Britain’s Aerospace Technology Institute, which allocates state funding for innovation in the sector, is suspending bids for new research projects until next year, in a move that is raising concerns over the UK government’s commitment to green aviation.
Companies bidding for government funds to support research into technologies such as electric aviation, hydrogen technology and innovative wing design have been told the ATI has “no scope” to commit to new projects this financial year, according to several people with knowledge of the subject.
The squeeze on funding has been caused by a surge in demand from new projects combined with existing schemes delaying the draw down of funds due to the pandemic. A government official insisted there had been no cut to the budget.
The ATI was created in 2013 as a collaboration between government and industry to set the sector’s technology strategy. About 80 per cent of its current research projects contribute in some way to lower emissions, according to the ATI.
The move to pause funding for new projects comes amid growing criticism of the government’s failure to set out detailed plans on how it intends to reach its target of net zero greenhouse gas emissions by 2050. Critics have accused chancellor Rishi Sunak of publishing a “climate lite” budget in March, with little concrete support from the Treasury for the transition.
The ATI confirmed it had paused the funding process but said existing research projects would continue to receive funds from its £150m a year budget, which is matched by industry. The £15m FlyZero feasibility study into carbon free aviation would also continue, the ATI added.
Aerospace executives said the timing of the ATI’s move — coming as the industry embarks on revolutionary technological change — was particularly ill-judged. The industry had been asking for the ATI’s R&D funding to be doubled to £300m a year in the face of increased competition internationally. France last year announced €1.5bn in R&D support over three years to develop a hydrogen powered aircraft, while Germany and the US have also allocated substantial funds for decarbonising aviation.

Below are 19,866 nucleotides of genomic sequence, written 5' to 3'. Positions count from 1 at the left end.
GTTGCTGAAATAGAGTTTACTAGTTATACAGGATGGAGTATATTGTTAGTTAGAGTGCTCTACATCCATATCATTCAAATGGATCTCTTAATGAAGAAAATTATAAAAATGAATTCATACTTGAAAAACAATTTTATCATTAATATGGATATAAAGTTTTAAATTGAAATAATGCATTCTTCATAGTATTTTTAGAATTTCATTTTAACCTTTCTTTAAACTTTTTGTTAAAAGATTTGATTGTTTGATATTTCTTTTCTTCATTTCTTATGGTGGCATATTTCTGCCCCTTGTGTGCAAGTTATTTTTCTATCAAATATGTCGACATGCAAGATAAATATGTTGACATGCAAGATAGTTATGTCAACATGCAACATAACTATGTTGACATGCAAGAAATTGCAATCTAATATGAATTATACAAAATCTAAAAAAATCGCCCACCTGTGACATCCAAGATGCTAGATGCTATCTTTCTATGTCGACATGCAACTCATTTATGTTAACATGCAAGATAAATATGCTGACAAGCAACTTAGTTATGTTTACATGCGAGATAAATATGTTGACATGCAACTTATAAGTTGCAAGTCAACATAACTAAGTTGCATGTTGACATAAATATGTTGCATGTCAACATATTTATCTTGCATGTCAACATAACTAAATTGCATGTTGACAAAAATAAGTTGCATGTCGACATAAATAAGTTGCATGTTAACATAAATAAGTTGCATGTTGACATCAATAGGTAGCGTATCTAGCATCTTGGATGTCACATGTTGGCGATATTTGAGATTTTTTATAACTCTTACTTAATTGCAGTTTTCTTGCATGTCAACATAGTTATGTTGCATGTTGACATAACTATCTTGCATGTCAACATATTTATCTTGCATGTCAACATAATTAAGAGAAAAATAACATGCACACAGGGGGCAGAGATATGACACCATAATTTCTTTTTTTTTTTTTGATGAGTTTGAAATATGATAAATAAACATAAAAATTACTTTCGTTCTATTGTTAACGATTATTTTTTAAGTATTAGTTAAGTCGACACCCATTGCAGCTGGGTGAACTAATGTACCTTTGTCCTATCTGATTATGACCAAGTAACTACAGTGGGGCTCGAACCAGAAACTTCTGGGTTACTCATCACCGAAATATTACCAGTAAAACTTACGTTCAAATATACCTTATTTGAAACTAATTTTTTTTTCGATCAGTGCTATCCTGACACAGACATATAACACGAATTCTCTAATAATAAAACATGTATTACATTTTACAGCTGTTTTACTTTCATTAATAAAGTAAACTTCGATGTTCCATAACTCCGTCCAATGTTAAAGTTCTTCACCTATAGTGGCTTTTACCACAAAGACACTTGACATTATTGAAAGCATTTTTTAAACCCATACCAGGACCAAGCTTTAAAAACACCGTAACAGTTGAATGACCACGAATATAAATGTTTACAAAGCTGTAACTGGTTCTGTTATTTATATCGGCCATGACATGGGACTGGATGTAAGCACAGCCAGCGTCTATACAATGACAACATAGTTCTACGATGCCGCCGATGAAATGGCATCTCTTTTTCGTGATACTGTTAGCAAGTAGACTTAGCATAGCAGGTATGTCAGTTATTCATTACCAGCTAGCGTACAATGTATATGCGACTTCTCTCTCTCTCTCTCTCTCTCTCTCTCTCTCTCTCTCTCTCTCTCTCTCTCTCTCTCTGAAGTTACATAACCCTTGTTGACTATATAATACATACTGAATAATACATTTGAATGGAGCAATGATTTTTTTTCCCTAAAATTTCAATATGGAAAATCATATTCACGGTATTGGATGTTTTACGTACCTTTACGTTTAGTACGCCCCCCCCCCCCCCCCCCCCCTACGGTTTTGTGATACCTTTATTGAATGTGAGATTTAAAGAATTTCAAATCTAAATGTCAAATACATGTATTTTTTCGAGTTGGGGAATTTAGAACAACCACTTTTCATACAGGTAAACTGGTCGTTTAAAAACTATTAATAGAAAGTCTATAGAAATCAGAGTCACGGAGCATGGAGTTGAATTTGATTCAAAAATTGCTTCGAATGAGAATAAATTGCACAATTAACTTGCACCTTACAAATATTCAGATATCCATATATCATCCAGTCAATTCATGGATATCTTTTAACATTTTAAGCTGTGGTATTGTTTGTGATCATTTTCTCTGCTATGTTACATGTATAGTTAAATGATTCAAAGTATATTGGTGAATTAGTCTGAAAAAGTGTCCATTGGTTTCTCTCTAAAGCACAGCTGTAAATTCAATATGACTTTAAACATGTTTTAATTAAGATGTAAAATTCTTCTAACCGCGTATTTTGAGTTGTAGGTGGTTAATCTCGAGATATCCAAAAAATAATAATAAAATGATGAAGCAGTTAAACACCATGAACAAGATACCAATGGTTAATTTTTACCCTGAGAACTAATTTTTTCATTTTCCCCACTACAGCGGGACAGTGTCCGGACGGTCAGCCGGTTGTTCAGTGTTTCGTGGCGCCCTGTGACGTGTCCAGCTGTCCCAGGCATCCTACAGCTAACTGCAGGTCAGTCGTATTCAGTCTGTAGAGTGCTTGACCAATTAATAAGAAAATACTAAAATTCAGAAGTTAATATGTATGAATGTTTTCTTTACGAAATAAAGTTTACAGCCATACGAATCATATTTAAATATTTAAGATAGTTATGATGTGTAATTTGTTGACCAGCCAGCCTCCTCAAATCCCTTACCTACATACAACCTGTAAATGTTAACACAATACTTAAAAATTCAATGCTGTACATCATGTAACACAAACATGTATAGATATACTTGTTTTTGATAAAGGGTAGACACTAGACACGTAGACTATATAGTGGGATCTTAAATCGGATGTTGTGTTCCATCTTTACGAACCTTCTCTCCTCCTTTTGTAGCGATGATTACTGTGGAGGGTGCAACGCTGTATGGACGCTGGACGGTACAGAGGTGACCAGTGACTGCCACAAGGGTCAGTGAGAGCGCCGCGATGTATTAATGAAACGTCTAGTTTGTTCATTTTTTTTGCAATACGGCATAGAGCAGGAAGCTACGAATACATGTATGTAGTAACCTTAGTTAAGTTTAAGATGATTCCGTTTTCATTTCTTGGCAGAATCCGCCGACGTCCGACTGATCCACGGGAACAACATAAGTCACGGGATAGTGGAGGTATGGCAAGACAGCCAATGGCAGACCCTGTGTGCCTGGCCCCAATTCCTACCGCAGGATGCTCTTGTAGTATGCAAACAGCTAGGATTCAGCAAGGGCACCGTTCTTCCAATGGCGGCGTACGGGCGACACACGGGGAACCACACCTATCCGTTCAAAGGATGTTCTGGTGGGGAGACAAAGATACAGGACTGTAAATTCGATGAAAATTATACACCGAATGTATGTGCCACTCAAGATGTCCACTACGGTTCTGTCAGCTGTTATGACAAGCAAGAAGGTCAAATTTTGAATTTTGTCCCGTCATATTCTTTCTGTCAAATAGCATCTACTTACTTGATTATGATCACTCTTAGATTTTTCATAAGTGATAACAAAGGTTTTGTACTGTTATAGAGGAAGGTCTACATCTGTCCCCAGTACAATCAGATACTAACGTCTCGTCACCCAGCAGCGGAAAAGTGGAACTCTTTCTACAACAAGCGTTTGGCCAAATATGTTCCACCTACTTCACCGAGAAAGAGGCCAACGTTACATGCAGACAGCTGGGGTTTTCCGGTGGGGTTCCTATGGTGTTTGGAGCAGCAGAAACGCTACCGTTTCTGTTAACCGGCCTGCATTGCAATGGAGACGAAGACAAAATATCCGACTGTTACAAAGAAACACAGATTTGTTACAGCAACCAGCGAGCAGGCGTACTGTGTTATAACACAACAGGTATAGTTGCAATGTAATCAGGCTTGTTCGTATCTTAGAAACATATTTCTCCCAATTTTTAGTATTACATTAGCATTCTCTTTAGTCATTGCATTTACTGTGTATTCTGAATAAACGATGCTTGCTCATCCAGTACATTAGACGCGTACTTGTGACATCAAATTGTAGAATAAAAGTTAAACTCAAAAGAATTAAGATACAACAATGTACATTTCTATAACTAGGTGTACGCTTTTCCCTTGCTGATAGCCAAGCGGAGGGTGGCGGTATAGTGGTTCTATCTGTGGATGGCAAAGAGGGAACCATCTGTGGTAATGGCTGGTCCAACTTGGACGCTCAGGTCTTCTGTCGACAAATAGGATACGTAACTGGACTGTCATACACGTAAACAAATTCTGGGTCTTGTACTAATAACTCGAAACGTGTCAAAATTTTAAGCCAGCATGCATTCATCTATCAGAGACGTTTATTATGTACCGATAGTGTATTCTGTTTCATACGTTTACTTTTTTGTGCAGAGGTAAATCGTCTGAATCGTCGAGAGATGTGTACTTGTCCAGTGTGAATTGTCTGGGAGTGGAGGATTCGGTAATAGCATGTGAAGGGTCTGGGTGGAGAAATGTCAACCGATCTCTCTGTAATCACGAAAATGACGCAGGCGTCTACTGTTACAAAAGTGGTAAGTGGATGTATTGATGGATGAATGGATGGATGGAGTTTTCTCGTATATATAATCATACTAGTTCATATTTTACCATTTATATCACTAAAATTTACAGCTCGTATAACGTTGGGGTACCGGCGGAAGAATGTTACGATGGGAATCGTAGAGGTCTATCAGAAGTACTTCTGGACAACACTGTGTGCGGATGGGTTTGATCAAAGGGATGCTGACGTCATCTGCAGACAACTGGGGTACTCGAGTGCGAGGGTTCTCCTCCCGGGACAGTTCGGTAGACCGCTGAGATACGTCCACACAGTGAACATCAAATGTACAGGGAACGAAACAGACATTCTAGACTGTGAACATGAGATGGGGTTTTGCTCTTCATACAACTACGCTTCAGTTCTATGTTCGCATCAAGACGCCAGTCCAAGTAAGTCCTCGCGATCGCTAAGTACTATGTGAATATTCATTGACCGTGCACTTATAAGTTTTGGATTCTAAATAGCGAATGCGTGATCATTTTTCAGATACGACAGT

Executives with research budgets would not wait on the UK to relaunch its programme before deciding where to invest, said one senior aerospace figure. “This is an international competition,” he said. “Other countries are firehosing money into aerospace. If we turn off the hose, those other countries will win.”
The ATI said it remained “fully committed” to supporting innovation. The suspension was only temporary, it said.
A spokesman from the UK’s business ministry (Beis) also insisted that the government was not cutting support for the sector’s green transition.
“We are investing significant funds through R&D schemes such as the £300m Future Flight Challenge and have made almost £11bn of emergency Covid support available to the aviation and aerospace sectors through grants, loans and export guarantees,” Beis said.
But Glenn Llewellyn, Airbus vice-president for zero emission aircraft and in charge of the company’s plans to launch a hydrogen powered aircraft by 2035, told a parliamentary select committee this week that the company was “perturbed” by the news that research funding this year could be “challenged”.
Airbus, which employs more than 12,000 people in the UK, would have to make imminent decisions on where to locate research for the projects that had been planned for this year. “We are an international company. We need to figure out where we are going to do this research and how we can progress it at the pace we need,” said Llewellyn.
Airbus said the match funding provided “significant value add to the UK economy and is vital in ensuring that the UK can maintain its position as a global leader in innovation and R&D”.